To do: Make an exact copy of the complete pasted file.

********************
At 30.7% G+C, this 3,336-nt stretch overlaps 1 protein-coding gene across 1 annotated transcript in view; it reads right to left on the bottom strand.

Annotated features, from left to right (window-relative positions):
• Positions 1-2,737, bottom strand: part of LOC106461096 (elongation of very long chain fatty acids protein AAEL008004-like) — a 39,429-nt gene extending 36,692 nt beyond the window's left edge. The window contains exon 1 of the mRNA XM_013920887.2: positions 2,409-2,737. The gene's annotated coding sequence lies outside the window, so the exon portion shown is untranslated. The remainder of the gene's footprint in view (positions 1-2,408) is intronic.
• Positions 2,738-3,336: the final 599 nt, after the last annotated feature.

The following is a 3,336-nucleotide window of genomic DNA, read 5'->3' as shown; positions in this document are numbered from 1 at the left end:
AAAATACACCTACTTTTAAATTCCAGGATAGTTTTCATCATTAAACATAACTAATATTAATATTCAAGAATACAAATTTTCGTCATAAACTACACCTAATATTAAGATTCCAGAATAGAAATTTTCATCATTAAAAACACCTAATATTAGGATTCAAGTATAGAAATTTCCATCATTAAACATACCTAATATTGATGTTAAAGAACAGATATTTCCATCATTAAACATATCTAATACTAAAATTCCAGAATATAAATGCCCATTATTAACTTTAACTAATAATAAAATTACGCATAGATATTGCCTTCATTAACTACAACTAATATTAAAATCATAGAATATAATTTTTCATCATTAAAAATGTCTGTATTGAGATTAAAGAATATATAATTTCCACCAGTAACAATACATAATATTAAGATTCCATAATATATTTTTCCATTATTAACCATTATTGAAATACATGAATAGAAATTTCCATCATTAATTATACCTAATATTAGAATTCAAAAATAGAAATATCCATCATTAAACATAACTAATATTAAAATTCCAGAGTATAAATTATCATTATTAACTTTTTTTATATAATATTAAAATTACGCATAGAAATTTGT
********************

At 30.7% G+C, this 3,336-nt stretch overlaps 1 protein-coding gene across 1 annotated transcript in view; it reads right to left on the bottom strand.

Annotated features, from left to right (window-relative positions):
• Positions 1-2,737, bottom strand: part of LOC106461096 (elongation of very long chain fatty acids protein AAEL008004-like) — a 39,429-nt gene extending 36,692 nt beyond the window's left edge. The window contains exon 1 of the mRNA XM_013920887.2: positions 2,409-2,737. The gene's annotated coding sequence lies outside the window, so the exon portion shown is untranslated. The remainder of the gene's footprint in view (positions 1-2,408) is intronic.
• Positions 2,738-3,336: the final 599 nt, after the last annotated feature.

The following is a 3,336-nucleotide window of genomic DNA, read 5'->3' as shown; positions in this document are numbered from 1 at the left end:
AAAATACACCTACTTTTAAATTCCAGGATAGTTTTCATCATTAAACATAACTAATATTAATATTCAAGAATACAAATTTTCGTCATAAACTACACCTAATATTAAGATTCCAGAATAGAAATTTTCATCATTAAAAACACCTAATATTAGGATTCAAGTATAGAAATTTCCATCATTAAACATACCTAATATTGATGTTAAAGAACAGATATTTCCATCATTAAACATATCTAATACTAAAATTCCAGAATATAAATGCCCATTATTAACTTTAACTAATAATAAAATTACGCATAGATATTGCCTTCATTAACTACAACTAATATTAAAATCATAGAATATAATTTTTCATCATTAAAAATGTCTGTATTGAGATTAAAGAATATATAATTTCCACCAGTAACAATACATAATATTAAGATTCCATAATATATTTTTCCATTATTAACCATTATTGAAATACATGAATAGAAATTTCCATCATTAATTATACCTAATATTAGAATTCAAAAATAGAAATATCCATCATTAAACATAACTAATATTAAAATTCCAGAGTATAAATTATCATTATTAACTTTTTTTATATAATATTAAAATTACGCATAGAAATTTGT